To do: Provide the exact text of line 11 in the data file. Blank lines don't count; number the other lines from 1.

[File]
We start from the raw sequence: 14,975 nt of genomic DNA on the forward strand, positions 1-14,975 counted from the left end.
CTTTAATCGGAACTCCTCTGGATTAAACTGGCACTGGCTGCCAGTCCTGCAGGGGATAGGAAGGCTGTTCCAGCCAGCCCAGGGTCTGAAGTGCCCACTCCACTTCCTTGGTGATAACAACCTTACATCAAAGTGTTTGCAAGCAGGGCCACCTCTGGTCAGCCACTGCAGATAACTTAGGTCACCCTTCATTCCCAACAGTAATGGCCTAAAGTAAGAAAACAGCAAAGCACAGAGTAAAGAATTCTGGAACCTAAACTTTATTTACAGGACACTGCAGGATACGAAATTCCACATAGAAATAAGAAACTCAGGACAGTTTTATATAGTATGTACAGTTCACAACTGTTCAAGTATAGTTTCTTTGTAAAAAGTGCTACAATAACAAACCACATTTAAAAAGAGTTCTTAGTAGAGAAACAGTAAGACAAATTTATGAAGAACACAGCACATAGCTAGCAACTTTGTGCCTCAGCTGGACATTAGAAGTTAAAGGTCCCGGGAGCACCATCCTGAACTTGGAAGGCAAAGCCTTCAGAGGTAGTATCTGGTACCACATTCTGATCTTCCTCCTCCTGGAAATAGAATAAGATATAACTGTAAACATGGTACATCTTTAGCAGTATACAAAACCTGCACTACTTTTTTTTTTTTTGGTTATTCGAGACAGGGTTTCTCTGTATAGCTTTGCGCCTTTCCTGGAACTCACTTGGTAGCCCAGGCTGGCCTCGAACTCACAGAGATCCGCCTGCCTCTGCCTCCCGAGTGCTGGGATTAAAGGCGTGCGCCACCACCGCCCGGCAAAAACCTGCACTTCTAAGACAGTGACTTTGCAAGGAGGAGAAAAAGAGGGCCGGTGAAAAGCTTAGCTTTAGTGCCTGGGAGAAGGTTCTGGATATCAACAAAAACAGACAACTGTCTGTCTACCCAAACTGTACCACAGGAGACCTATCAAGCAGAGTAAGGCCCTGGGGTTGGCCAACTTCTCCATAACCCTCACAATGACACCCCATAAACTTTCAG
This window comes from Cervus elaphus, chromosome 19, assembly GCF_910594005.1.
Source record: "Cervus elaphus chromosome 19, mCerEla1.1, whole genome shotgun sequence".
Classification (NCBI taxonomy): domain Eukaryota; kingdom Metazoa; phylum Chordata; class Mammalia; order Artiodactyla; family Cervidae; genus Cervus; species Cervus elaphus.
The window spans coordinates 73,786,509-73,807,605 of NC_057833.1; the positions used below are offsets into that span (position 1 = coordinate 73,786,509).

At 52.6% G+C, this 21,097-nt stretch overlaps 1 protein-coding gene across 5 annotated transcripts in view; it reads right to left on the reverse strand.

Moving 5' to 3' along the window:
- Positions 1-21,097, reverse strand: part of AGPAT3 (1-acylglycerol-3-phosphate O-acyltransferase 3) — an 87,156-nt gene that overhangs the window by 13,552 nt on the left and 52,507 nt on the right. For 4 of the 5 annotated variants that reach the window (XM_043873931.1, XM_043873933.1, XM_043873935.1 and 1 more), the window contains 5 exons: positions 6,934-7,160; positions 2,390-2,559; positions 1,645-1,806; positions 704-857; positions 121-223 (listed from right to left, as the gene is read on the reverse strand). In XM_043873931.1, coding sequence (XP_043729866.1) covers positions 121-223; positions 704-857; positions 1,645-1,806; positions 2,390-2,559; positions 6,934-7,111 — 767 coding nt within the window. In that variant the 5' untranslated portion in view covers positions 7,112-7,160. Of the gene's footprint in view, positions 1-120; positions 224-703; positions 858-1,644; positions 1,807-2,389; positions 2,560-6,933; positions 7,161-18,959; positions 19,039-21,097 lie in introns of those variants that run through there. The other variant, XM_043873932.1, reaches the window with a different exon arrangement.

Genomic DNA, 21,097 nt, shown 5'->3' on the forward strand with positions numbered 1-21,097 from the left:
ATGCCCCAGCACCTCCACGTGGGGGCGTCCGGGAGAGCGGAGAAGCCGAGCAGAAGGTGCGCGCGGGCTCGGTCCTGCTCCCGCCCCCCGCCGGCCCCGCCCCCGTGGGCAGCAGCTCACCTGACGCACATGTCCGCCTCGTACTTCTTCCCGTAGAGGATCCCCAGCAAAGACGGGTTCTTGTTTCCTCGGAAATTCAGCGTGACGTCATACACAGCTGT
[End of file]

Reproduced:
ATGCCCCAGCACCTCCACGTGGGGGCGTCCGGGAGAGCGGAGAAGCCGAGCAGAAGGTGCGCGCGGGCTCGGTCCTGCTCCCGCCCCCCGCCGGCCCCGCCCCCGTGGGCAGCAGCTCACCTGACGCACATGTCCGCCTCGTACTTCTTCCCGTAGAGGATCCCCAGCAAAGACGGGTTCTTGTTTCCTCGGAAATTCAGCGTGACGTCATACACAGCTGT